Some people are not naturally (or easily) happy people. Some have to try a little harder to tamp down their pessimist and embrace their optimist. Some like me, might have a lifelong job of working towards having a healthy relationship with their optimist. But, I have recently found a new game I like playing, which has helped in increasing the overall “happy” in my life. It’s called the, “What IF?” game and it goes like this:
Me: It’s been a very long, hard day and I really don’t want to do laundry. I want to sit and watch bad reality television.
Pessimist Me: That’s not what you should be doing. You should be doing laundry. And maybe even a quick work out.
Me: But I’m so tired…
THE GAME: What IF, you did just what you want to do right now - sit and watch tv and not worry about the laundry? Will the laundry be there tomorrow?
THE GAME: Does everyone have enough clean clothes to get out the door in the morning?
THE GAME: So, no one will have to go to work/school in dirty underwear and you get to relax. CAN YOU LIVE WITH THAT?
And so I sit and watch television, eat a bowl of ice cream and I get up 10 minutes early in the morning to put the laundry in. Win!
It’s a relatively simple game. As soon as I start hearing my pessimist talking – telling me what I should be doing or thinking, how I should be feeling or that I am “bad/wrong/lazy,” I stop and ask myself What IF? What IF the dishes stay in the sink all night, I wait one more day to pay the electric bill, I don’t make the healthiest of dinners for my kids or I have an extra glass of wine at night? I ask, “Can you live with that?” I work through how or if that decision will REALLY affect my life. If the answer is YES, then I shut down the pessimist and move on.
I'd found that so much of my life was being spent listening to the pessimist in me; the part of me who was always worrying, always feeling like a failure because I didn’t do or say the right thing. I wasn’t enjoying my life anymore! I was tired, frazzled, over-scheduled and angry. There was no award handed out at the end of a hard week, where I had told myself it was too indulgent to sit and enjoy a good book, or order pizza because I was just plain tired and didn’t feel like cooking. No one said thank you for ensuring the house was spotless, in fact, my boys complained I cleaned too much. I didn’t sleep better at night knowing the laundry was finished. Instead, I found something else to worry about, like the full dishwasher or the long to-do list for the next day.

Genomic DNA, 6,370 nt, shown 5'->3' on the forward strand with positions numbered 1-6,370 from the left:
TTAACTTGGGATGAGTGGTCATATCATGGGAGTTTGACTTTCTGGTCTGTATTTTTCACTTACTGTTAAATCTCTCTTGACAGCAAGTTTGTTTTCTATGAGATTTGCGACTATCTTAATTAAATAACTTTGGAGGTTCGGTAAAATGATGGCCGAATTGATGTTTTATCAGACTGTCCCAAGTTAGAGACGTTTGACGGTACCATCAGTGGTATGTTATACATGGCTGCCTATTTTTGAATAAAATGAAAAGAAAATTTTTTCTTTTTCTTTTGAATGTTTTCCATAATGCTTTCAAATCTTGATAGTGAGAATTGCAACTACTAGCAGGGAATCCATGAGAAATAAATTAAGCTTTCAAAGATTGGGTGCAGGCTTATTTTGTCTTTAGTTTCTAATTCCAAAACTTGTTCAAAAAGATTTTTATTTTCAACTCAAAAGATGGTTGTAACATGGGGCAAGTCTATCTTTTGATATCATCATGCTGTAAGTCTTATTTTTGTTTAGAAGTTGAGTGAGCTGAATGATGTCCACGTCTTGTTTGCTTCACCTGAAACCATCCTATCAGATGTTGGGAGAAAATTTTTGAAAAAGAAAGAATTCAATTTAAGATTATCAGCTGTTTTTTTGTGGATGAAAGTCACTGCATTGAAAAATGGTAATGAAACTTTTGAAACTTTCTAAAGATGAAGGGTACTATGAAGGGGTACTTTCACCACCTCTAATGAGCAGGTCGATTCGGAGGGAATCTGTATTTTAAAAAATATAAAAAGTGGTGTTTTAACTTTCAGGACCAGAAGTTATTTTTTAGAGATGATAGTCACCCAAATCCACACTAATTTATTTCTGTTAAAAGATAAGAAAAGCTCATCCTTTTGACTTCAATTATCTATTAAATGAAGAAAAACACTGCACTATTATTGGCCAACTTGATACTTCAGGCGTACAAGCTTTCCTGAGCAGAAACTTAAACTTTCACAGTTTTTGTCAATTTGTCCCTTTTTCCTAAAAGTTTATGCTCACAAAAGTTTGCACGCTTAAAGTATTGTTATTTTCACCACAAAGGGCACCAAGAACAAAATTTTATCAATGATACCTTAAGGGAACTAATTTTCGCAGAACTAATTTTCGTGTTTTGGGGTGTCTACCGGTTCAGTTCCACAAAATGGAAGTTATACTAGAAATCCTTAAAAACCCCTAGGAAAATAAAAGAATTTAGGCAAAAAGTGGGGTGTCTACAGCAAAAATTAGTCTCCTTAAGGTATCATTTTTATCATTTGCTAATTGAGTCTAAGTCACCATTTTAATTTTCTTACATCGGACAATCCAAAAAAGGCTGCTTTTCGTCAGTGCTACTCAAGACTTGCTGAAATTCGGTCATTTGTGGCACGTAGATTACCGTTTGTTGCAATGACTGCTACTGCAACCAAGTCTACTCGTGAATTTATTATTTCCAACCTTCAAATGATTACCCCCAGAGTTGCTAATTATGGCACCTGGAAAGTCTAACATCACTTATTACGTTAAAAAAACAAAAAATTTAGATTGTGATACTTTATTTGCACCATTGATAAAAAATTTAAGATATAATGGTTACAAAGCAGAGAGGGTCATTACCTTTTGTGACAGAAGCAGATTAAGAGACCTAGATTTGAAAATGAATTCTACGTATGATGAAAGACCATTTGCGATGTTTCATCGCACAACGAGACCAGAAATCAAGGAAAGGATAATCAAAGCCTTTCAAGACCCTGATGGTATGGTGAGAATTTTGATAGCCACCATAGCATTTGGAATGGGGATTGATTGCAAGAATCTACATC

By starting to ask What IF, I saw that there was one person to blame for my tired, grumpy, pessimistic disposition – me! I’d fallen into the trap of telling myself this is what was expected of me, this is what I should be doing if I was a good mother or wife. My pessimist had run amok and my decisions were based out of fear and shame instead of honesty. So I decided to stop blindly listening to my pessimist and start asking myself, if each decision was really the best decision.
Sometimes I find the pessimistic voice is right, I really do need to get some exercise even if I am tired, because at the end of the day, it WILL make me feel better (and sleep better). Yes, I do need to pay the bills and get my oil changed. But most of the time, I found the things that were making me feel the worst, were truly silly. Let the laundry sit another day, let the floors be a bit dirty. Don’t say yes to hosting the HOA meeting because you don’t HAVE to. And by simply taking the time to look at my decisions and question their validity, I have found more happiness, more time for enjoyment in my life and less judgment. What IF my house is not perfect, dinner is pizza with my family and I eat a third cookie?
Can I live with that? YES!!!